|Publication number||US4958309 A|
|Application number||US 07/304,050|
|Publication date||Sep 18, 1990|
|Filing date||Jan 30, 1989|
|Priority date||Jan 30, 1989|
|Also published as||DE69027545D1, DE69027545T2, EP0381448A2, EP0381448A3, EP0381448B1|
|Publication number||07304050, 304050, US 4958309 A, US 4958309A, US-A-4958309, US4958309 A, US4958309A|
|Inventors||Randy J. Turkal|
|Original Assignee||Nrc Corporation|
|Export Citation||BiBTeX, EndNote, RefMan|
|Patent Citations (15), Referenced by (4), Classifications (7), Legal Events (5)|
|External Links: USPTO, USPTO Assignment, Espacenet|
In various devices which include microprocessor controlled circuits, different timing clock frequencies are needed for different applications. In such devices, the correct clock must be connected to the microprocessor with jumpers before initial power-up of the circuit. If at a later time the clock frequency needs to be changed, the circuit must be powered down and the jumpers must be changed to connect the microprocessor to a clock having the desired new frequency. Such a procedure is awkward and time consuming, and requires that operation of the circuit be terminated during the change-over. It would be clearly advantageous if the change in frequencies could be accomplished automatically and without the need to terminate operation of the circuit.
This invention relates to an apparatus and method for changing frequencies and more particularly relates to an apparatus and method in which a change in frequencies is accomplished under software control and without the need for interrupting circuit operation.
In accordance with one embodiment of the invention, frequency control apparatus for providing a selected one of two frequencies to a microprocessor comprises, in combination, first frequency generating means capable of generating a signal having a first frequency; second frequency generating means capable of generating a signal having a second frequency; a microprocessor to which signals of said first frequency or said second frequency are selectively applied; logic circuit means for selectively gating a signal from either said first frequency generating means or said second frequency generating means to said microprocessor; flip-flop means for controlling said logic circuit means and having a first input coupled to an output of said microprocessor; address decoder means controlled by said microprocessor and coupled to a second input of said flip-flop means; memory means coupled to said microprocessor for control thereof; and reset means controlled by said address decoder means and coupled to said microprocessor for resetting said microprocessor.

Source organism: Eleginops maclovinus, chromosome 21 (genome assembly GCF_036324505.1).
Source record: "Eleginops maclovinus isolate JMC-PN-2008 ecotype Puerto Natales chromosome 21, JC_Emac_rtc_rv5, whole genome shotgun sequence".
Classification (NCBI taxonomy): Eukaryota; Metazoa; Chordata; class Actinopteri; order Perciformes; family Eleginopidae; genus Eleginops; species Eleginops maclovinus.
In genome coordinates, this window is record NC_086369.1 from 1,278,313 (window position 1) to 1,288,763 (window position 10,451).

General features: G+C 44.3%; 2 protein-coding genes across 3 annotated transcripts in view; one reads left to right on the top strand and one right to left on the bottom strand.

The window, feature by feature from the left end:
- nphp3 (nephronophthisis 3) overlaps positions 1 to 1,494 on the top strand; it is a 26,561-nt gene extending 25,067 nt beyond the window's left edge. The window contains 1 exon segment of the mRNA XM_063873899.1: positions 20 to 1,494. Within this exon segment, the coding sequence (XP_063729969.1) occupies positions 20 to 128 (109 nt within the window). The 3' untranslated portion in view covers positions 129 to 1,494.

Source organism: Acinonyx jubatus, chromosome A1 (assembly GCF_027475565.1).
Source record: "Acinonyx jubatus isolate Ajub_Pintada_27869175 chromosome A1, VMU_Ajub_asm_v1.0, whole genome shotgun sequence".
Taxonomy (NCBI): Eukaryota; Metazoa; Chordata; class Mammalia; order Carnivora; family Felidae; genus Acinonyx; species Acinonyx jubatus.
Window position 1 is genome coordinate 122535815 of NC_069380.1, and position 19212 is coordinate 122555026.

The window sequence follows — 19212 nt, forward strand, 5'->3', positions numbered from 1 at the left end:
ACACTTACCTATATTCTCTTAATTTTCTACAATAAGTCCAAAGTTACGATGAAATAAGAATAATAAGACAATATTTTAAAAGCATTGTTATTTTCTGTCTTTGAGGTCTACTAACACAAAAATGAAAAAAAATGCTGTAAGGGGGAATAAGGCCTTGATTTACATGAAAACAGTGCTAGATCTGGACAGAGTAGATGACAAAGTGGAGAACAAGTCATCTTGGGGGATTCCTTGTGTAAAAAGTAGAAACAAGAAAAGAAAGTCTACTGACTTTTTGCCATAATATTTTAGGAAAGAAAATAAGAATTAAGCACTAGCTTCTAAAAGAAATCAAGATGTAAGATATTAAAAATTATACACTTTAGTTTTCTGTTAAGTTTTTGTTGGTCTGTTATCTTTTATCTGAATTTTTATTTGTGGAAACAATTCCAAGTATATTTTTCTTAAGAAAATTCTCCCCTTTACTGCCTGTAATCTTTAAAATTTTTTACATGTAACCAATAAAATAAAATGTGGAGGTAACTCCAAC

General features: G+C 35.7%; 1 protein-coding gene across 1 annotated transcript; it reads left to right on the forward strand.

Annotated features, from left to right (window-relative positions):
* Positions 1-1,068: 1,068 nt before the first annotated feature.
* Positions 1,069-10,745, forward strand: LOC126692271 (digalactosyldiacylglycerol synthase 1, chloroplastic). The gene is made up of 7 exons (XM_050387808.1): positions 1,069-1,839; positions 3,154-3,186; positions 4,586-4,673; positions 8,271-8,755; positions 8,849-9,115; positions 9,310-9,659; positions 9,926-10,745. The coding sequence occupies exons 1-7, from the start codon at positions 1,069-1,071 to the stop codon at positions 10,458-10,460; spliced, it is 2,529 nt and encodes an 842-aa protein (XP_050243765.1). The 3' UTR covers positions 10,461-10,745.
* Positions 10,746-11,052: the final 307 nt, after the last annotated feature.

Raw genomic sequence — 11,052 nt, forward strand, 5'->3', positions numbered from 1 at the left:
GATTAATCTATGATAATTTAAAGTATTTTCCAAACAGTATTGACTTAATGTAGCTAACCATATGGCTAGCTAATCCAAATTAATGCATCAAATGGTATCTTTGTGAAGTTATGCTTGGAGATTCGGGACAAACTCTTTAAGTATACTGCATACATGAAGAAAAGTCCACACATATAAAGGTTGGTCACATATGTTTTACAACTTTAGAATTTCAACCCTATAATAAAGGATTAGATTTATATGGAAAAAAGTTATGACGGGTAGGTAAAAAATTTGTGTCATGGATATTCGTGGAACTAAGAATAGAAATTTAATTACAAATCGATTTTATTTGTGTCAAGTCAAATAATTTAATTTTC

In accordance with a second embodiment of the invention, a process for providing a selected one of two different frequencies from two frequency generating means through logic means to a microprocessor having memory means comprises the following steps: (a) determining whether a data pattern in the microprocessor memory is identical to a first reference pattern associated with a first of two frequencies; (b) if said patterns are identical, controlling said logic means to cause a first of the two frequencies to be provided to the microprocessor from a first frequency generating means; (c) if said patterns are not identical, determining whether the data pattern in the microprocessor memory is identical to a second reference pattern associated with a second of the two frequencies; (d) if said data pattern and said second reference pattern are identical, controlling said logic means to cause a second of the two frequencies to be provided to the microprocessor from a second frequency generating means; (e) if said data pattern and said second reference pattern are not identical, determining which of the two frequencies is required; (f) writing a reference pattern associated with the selected one of the two frequencies into the microprocessor memory means; (g) resetting the microprocessor; (h) making a further determination as to whether the data pattern which has been written into the microprocessor memory is identical to said first reference pattern; and (i) repeating conditional steps (b), (c) and (d) to cause the desired frequency to be provided to the microprocessor until the desired frequency is changed.
It is accordingly an object of the present invention to provide a novel apparatus for changing frequencies.
Another object is to provide a novel method for changing frequencies.
Another object is to provide a novel microprocessor controlled automatic frequency change circuit.
With these and other objects, which will become apparent from the following description, in view, the invention includes certain novel features of construction and combinations of parts, a preferred form or embodiment of which is hereinafter described with reference to the drawings which accompany and form a part of this specification.
FIG. 1 is a block diagram showing the present invention embodied in a test device which is coupled to a unit under test.
FIG. 2 is a diagram illustrating the manner in which the circuit diagrams of FIGS. 2A, 2B and 2C are combined.